The Adventures of Tom Sawyer
He no longer took an interest in war, nor even in piracy. The charm of life was gone; there was nothing but dreariness left. He put his hoop away, and his bat; there was no joy in them any more. (12.1)
As the two boys walked sorrowing along, they made a new compact to stand by each other and be brothers and never separate till death relieved them of their troubles. Then they began to lay their plans. Joe was for being a hermit, and living on crusts in a remote cave, and dying, some time, of cold and want and grief; but after listening to Tom, he conceded that there were some conspicuous advantages about a life of crime, and so he consented to be a pirate. (13.5)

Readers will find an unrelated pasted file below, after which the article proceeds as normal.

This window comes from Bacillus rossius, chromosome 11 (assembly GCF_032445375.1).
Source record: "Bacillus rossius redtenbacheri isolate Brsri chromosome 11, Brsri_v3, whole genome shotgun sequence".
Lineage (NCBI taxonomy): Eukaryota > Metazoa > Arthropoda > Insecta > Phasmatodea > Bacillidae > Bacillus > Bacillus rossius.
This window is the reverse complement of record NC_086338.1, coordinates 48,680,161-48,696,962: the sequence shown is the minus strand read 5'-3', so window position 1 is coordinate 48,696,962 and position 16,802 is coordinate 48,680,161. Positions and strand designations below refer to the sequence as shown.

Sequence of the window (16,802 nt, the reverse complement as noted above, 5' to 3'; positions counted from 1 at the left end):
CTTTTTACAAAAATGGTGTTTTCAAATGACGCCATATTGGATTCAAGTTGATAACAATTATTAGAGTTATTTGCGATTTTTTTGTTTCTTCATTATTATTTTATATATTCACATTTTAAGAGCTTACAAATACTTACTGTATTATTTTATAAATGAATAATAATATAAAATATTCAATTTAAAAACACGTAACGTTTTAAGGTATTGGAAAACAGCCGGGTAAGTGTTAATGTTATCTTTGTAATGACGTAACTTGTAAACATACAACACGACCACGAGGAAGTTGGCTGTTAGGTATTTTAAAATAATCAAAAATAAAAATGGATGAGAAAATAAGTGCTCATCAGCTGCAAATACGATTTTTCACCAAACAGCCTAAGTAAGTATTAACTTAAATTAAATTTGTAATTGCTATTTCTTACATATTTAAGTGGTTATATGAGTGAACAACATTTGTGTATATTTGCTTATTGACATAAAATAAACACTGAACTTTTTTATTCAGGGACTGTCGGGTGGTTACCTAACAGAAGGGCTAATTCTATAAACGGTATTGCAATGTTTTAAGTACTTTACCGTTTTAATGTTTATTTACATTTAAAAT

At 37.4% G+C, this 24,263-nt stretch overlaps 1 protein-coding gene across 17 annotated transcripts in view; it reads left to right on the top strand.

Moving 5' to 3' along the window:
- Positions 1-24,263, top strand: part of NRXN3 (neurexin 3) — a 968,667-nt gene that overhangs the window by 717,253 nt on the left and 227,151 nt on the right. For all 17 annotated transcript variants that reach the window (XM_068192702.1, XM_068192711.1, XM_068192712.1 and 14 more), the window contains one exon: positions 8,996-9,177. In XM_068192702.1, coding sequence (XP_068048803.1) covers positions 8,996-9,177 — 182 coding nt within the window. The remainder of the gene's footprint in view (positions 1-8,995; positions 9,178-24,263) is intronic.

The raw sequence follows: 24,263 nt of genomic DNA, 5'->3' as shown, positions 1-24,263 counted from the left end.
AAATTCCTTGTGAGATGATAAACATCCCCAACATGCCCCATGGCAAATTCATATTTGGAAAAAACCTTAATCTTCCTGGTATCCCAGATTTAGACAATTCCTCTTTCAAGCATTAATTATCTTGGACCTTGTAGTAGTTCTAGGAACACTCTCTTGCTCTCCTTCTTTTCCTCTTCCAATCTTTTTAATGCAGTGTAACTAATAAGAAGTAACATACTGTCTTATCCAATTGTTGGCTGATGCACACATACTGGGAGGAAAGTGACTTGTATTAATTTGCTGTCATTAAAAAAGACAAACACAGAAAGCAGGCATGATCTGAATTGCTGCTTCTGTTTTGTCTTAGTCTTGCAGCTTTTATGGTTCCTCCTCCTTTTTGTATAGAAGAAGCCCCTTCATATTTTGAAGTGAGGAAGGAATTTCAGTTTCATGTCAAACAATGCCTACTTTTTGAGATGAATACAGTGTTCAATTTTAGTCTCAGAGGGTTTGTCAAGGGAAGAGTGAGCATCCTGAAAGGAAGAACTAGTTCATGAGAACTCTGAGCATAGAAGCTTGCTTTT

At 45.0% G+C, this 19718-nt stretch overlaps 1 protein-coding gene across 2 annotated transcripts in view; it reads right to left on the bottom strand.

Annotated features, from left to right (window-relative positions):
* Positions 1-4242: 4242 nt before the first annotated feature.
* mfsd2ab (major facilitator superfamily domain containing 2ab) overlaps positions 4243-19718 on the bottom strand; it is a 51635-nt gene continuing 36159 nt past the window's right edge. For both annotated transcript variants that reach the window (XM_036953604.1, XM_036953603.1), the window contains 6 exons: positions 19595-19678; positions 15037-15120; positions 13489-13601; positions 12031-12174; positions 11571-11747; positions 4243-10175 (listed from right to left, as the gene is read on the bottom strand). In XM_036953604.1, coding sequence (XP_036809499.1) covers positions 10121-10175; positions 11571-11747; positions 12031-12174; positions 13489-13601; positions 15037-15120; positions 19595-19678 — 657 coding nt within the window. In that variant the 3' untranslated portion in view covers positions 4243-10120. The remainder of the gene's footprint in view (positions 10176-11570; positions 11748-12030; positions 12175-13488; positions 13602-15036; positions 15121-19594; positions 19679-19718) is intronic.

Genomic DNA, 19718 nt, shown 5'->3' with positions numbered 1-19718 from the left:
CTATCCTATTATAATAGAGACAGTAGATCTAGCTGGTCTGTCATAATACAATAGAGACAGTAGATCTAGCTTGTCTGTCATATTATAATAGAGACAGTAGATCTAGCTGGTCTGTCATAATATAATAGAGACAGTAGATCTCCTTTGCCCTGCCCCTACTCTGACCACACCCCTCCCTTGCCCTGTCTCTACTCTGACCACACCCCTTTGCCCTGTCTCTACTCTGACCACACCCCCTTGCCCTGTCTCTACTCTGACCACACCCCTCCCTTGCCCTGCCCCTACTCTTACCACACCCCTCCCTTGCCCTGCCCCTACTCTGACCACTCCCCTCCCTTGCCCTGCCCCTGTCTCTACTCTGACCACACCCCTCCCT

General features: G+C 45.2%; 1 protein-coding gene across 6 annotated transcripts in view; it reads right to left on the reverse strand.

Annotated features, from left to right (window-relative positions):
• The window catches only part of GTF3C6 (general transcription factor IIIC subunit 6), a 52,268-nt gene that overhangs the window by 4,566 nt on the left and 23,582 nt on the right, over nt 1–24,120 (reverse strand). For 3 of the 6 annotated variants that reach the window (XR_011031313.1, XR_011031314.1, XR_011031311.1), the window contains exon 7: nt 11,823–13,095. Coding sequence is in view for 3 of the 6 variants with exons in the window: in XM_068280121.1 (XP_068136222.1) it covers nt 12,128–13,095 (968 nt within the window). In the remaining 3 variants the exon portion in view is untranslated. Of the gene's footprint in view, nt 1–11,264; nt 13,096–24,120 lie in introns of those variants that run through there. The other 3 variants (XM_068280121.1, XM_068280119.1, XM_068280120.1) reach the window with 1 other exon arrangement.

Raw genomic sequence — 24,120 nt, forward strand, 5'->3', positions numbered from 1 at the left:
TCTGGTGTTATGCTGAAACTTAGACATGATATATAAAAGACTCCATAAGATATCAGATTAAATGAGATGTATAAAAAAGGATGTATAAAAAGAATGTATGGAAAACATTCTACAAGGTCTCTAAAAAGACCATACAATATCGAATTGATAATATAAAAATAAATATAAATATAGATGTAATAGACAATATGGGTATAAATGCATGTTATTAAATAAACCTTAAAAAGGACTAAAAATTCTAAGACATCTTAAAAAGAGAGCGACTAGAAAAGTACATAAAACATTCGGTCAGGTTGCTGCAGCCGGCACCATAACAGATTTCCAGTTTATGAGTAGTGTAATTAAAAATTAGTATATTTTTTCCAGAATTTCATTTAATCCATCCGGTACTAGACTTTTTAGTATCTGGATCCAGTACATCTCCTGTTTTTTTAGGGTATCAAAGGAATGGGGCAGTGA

"Boys, I know who's drownded -- it's us!"
They felt like heroes in an instant. Here was a gorgeous triumph; they were missed; they were mourned; hearts were breaking on their account; tears were being shed; accusing memories of unkindness to these poor lost lads were rising up, and unavailing regrets and remorse were being indulged; and best of all, the departed were the talk of the whole town, and the envy of all the boys, as far as this dazzling notoriety was concerned. (14.25-26)